Dutch to shut EU’s largest gas field over quake risk
The Dutch government plans to rapidly cut production at Europe’s biggest gas field after a raft of damaging earthquakes, aiming to eventually shut the taps by 2030, top officials announced on Thursday.
“Gas production will be scaled down to 12 billion cubic metres within the coming four to five years and eventually to zero in the next decade,” Prime Minister Mark Rutte told a press conference. “Even at a level of 12 billion cubic metres, it’s not safe. Gas production must simply go down to zero,” added Economy Minister Eric Wiebes, who said extraction from the northern Groningen gas field will stop by 2030. The current gas output is some 21.6 billion cubic metres, which was set in April 2017 and was already drastically scaled back from 53.9 billion cubic metres in 2013.
Groningen’s residents have been calling for gas production to halt following a series of low-level tremors plaguing the area, damaging homes, schools, churches and farms. The low-magnitude quakes are said to result from huge air pockets left underground because of gas extraction. In one of the latest incidents, a 3.4-magnitude tremor hit the area in January — the largest since 2012.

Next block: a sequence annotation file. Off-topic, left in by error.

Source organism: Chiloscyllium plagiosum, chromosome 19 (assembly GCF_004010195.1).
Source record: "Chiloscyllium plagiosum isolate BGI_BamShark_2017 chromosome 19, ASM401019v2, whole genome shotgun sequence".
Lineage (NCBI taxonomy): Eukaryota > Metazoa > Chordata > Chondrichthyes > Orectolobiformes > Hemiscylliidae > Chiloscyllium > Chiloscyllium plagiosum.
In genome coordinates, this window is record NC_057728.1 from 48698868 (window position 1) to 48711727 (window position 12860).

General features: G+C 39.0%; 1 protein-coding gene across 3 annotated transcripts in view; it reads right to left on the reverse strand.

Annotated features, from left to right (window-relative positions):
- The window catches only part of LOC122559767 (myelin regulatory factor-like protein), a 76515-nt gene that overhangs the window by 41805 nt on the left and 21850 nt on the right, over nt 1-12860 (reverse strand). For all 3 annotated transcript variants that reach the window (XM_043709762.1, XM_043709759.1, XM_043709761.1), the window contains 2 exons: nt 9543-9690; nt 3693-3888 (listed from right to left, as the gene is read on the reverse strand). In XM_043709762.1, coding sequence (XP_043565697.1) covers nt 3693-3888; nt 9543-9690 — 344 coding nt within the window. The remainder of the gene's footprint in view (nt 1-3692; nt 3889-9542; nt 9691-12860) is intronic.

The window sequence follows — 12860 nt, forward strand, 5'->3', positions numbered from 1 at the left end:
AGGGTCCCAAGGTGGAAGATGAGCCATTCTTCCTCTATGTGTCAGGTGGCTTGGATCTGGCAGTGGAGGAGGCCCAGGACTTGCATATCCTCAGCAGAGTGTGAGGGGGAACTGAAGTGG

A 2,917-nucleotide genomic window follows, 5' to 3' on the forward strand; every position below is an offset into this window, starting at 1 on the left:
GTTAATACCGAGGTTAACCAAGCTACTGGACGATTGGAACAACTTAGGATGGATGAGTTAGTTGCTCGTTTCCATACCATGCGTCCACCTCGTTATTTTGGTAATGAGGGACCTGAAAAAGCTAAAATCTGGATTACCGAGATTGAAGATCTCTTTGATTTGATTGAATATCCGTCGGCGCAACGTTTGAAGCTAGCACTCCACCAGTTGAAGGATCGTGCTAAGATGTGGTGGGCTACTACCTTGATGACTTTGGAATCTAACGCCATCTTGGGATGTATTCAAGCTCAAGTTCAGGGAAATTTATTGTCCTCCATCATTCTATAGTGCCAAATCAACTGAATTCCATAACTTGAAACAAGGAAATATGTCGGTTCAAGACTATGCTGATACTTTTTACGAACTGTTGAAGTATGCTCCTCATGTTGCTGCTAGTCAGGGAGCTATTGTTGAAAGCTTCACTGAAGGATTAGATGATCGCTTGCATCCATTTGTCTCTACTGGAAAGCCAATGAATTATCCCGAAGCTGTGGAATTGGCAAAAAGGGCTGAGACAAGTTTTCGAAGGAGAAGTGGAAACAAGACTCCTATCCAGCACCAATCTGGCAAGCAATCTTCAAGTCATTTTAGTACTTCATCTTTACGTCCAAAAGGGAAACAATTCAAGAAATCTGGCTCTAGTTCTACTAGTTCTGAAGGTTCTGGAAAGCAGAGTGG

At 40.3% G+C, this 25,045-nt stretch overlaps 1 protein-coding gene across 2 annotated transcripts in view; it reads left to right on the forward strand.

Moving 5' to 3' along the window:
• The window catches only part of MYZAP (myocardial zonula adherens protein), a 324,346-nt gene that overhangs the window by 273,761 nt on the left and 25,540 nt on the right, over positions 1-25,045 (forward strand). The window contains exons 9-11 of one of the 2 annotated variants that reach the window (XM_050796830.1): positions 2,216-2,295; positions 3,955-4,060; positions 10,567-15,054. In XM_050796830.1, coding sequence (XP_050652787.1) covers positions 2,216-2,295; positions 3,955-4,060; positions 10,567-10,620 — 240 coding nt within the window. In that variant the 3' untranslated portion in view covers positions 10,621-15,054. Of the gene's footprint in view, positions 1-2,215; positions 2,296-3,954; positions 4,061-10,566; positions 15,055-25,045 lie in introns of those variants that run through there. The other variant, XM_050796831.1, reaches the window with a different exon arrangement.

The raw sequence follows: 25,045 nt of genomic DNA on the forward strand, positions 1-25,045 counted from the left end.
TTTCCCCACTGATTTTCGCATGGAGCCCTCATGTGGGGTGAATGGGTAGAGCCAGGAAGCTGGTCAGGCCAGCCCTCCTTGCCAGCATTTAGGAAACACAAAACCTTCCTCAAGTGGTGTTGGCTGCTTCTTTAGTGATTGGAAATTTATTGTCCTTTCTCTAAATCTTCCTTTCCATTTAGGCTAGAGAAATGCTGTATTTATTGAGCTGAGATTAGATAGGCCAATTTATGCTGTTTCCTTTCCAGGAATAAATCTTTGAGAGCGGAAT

On Thursday, Wiebes said “technically” it would remain possible to continue with gas extraction. But continued production “cannot be defended when it comes to safety issues,” Wiebes said, calling the announcement a “turning point.” “Until now we’ve been fighting the symptoms and not the cause,” he said.
Closing the Groningen gas field, which has been in operation since 1963 “calls for a series of far-reaching measures,” the Dutch government added in a statement. This included building a new 500 million euro ($616.6 million) nitrogen plant, which will produce natural gas as a byproduct, helping cut demand from Groningen by seven billion cubic metres a year. The government also called on Dutch households to contribute to reducing gas demand by ensuring that new homes are built to use electricity instead of gas, but said that there was no need for residential customers to worry about supplies.
The Netherlands also exports natural gas from Groningen, and Wiebes said he has had “serious discussions” with foreign colleagues in Belgium, France and Germany to find solutions to reduce demand for gas from the field in coming years.
Dutch environmental groups applauded the announcement but urged the government to completely stop all supply of gas to Dutch households. “Groningen had to wait a long time for this,” eco group Milieudefensie said in a statement. “But gas usage will barely go down with these measures because it will mainly be a switch to imported gas…” it said.
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